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A Southern tradition lets the groom have his cake

By Josette Keelor -- Daily Staff Writer

Imagine a giant, many-tiered wedding cake, decorated with white roses and figurines of a little dancing bride and groom on top.

Now imagine next to that cake a smaller one shaped like a box of cigars -- or a round chocolate cake with strawberries all around designed to look like little tuxedos.

Many wedding receptions today include a unique cake for the groom alongside the traditional wedding cake, whether to please the groom or to just add some color and variety to a wedding.

Joyce McDaniel, owner of Sweet Tooth Bakery in Winchester, has been making grooms' cakes for 24 years, as long as she has been in business. Though she says the cakes are very popular in the South, with the majority of wedding receptions including a cake made for a man, the North does not seem to share in the tradition.

"Not very many people get them in this area," she says, estimating that one in 50 brides will order a cake for the groom. Still, the underlying trend is not going anywhere, and McDaniel says that she has baked some interesting cakes over the years.

Grooms' cakes of the past used to be strictly chocolate cakes, she says, and before that they were fruitcakes, though she guesses that style fizzled out because of a general disinterest in fruitcake.

"Now it's whatever," she says, "whatever the groom likes."

Most grooms' cake orders come from brides who are trying to surprise their fiances.

"Sometimes the bride and the groom's mother collaborate on a special cake," says Kitty Miller, of Strasburg, a certified Wilton Method cake decorating instructor. "I think it's just a fun thing. I like to do groom cakes that have a little sign or meaning behind them."

She recently made a cake for a groom she has known for many years.

He had told her that he did not want a wedding cake -- he wanted just a pyramid of cheeseburgers. That comment inspired her to make him a cake shaped like a giant cheeseburger, with a chocolate cake center brushed with chocolate ganache glaze, yellow cake for the bun, roasted sunflower seeds for the sesame seeds and fondant for the cheese, lettuce, tomatoes, onions, pickles and sauce.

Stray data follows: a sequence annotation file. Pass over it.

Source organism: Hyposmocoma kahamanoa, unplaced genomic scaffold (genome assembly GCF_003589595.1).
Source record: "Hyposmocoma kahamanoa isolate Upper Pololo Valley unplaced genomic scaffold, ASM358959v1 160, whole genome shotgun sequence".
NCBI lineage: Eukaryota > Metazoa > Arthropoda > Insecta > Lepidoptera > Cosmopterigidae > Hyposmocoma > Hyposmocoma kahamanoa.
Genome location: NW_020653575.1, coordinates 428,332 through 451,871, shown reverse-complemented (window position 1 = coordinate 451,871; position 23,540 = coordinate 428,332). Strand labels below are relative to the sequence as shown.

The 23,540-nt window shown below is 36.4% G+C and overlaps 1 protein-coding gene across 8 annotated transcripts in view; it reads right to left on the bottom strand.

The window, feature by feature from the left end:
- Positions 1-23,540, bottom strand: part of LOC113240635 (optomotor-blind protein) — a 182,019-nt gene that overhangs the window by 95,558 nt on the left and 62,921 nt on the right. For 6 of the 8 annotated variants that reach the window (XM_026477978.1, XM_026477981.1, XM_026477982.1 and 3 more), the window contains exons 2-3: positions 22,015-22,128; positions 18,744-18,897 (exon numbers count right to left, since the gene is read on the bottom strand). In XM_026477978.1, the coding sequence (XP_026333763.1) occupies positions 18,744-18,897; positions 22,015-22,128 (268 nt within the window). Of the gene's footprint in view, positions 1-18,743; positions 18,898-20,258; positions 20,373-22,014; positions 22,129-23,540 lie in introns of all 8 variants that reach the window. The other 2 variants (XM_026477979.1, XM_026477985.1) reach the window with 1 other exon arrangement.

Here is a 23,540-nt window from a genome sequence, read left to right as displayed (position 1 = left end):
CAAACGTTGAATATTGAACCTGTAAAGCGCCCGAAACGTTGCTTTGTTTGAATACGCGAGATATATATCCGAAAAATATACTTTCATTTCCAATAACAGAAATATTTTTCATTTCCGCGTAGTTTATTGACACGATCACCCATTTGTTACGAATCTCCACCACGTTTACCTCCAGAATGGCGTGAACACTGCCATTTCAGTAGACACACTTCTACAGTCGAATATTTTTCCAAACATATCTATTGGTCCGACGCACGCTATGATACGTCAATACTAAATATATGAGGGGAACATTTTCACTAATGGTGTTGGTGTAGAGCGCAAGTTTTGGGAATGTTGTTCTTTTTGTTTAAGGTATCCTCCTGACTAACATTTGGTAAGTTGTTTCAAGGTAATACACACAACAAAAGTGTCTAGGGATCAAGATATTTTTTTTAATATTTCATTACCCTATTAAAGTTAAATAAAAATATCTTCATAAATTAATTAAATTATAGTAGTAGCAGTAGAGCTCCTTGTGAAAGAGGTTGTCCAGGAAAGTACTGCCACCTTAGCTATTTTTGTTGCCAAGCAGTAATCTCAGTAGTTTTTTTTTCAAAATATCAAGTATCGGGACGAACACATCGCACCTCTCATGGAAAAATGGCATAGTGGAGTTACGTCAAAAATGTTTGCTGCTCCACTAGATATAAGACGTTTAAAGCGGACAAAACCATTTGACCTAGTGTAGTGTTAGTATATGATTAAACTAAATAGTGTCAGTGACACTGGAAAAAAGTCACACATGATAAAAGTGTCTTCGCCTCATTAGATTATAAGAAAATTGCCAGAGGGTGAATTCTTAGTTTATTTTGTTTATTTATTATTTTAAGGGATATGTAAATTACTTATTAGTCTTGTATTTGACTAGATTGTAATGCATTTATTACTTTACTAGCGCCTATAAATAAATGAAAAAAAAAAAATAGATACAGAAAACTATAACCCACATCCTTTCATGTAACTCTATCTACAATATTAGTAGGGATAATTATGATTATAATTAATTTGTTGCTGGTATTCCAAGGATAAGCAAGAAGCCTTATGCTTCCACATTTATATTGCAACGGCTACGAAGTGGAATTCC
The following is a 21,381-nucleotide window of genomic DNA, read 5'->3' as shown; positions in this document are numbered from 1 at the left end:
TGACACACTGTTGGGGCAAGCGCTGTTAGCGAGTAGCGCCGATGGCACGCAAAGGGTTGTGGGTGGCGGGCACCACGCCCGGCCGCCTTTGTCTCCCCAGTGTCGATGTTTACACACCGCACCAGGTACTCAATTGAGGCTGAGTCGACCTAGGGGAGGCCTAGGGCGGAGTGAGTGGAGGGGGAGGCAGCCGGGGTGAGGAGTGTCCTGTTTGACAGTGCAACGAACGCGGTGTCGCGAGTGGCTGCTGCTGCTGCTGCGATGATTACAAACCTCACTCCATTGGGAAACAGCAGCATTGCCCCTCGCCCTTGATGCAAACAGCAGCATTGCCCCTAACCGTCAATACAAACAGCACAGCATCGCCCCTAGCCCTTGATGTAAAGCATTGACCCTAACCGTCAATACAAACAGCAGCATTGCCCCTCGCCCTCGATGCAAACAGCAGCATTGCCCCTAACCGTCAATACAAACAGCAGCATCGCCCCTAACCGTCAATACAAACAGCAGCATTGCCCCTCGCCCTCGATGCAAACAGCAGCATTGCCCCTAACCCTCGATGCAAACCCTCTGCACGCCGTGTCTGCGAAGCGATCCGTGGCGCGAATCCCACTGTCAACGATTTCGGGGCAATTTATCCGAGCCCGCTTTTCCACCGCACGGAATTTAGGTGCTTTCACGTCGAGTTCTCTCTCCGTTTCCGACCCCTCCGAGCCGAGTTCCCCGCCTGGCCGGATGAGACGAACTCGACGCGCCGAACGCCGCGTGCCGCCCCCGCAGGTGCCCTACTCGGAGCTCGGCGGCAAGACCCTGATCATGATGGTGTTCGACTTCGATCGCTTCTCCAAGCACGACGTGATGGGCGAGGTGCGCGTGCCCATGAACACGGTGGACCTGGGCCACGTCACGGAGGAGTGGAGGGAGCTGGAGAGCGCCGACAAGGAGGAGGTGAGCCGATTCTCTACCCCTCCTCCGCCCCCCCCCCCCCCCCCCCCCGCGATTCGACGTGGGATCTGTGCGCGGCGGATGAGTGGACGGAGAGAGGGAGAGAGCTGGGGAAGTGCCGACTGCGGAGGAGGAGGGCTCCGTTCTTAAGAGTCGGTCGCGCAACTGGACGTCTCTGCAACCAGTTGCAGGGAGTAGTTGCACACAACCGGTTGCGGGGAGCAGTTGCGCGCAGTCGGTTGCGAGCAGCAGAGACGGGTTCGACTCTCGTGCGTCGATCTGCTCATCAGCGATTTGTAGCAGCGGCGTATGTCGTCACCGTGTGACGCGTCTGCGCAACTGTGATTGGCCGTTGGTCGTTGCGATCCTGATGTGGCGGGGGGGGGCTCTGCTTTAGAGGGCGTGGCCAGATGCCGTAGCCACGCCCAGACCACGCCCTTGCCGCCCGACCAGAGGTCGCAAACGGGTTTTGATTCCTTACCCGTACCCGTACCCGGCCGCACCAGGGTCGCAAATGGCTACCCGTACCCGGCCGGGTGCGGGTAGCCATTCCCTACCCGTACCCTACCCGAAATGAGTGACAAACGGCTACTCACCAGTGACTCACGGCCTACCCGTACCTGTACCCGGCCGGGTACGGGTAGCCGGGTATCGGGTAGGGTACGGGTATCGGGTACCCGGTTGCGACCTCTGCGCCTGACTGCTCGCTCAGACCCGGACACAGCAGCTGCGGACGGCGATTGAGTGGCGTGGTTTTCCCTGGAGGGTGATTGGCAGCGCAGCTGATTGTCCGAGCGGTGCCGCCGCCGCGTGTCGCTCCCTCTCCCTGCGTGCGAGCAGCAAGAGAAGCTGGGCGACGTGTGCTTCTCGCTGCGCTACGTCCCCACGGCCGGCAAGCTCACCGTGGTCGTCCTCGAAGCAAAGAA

The event coordinator at the reception site displayed the cake with real fries.

One bride, who knew that her husband liked James Bond, asked McDaniel to make a cake shaped like the secret agent's numbers, 007. Another cake, reminiscent of the movie "Steel Magnolias," was shaped like an armadillo.

"You don't want it to detract from the wedding cake," says McDaniel, who explains that most grooms' cakes are small and are usually a different flavor than the wedding cake. Some are made of chocolate cake or yellow cake; the armadillo cake was red velvet underneath the icing.

"Most people put it on a second table, which I recommend."

Brides and grooms can use other means besides a grooms' cake to make their wedding cakes unique.

"More and more brides are doing what they call cutting cakes," says Miller.

The brides want to be able to serve a variety of cakes to please all tastes, so they will order a wedding cake that has a dummy layer on the bottom, decorated to look like cake. This will provide a cake for the wedding pictures, but then after the bride and groom slice the cake from the real layer, servers will bring out prepared slices of different cakes such as carrot cake, chocolate cake and cheesecake.

Sometimes the brides will still order a cake for the groom in addition to the other cakes, Miller says, and sometimes they won't.

More and more people are thinking economically, Miller says, explaining that the cost of a wedding cake increases with its layers. A dummy layer will significantly reduce the cost of a cake and allow the bride to spend the money on other options.

While wedding cakes can run the happy couple -- or the bride's parents -- several hundred dollars, a grooms' cake costs between $30 and $150, says McDaniel. At Sweet Tooth Bakery, the usual price is about $50.

Contact Josette Keelor at jkeelor@nvdaily.com


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